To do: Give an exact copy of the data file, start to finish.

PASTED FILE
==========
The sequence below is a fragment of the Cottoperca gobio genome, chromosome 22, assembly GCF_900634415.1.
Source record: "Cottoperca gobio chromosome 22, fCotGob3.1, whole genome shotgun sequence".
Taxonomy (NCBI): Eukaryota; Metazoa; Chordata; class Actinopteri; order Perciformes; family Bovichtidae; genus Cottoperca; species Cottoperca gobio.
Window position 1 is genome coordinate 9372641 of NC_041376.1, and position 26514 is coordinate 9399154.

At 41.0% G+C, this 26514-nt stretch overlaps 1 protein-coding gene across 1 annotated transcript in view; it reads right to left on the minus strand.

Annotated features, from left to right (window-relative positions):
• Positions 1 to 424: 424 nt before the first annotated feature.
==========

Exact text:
The sequence below is a fragment of the Cottoperca gobio genome, chromosome 22, assembly GCF_900634415.1.
Source record: "Cottoperca gobio chromosome 22, fCotGob3.1, whole genome shotgun sequence".
Taxonomy (NCBI): Eukaryota; Metazoa; Chordata; class Actinopteri; order Perciformes; family Bovichtidae; genus Cottoperca; species Cottoperca gobio.
Window position 1 is genome coordinate 9372641 of NC_041376.1, and position 26514 is coordinate 9399154.

At 41.0% G+C, this 26514-nt stretch overlaps 1 protein-coding gene across 1 annotated transcript in view; it reads right to left on the minus strand.

Annotated features, from left to right (window-relative positions):
• Positions 1 to 424: 424 nt before the first annotated feature.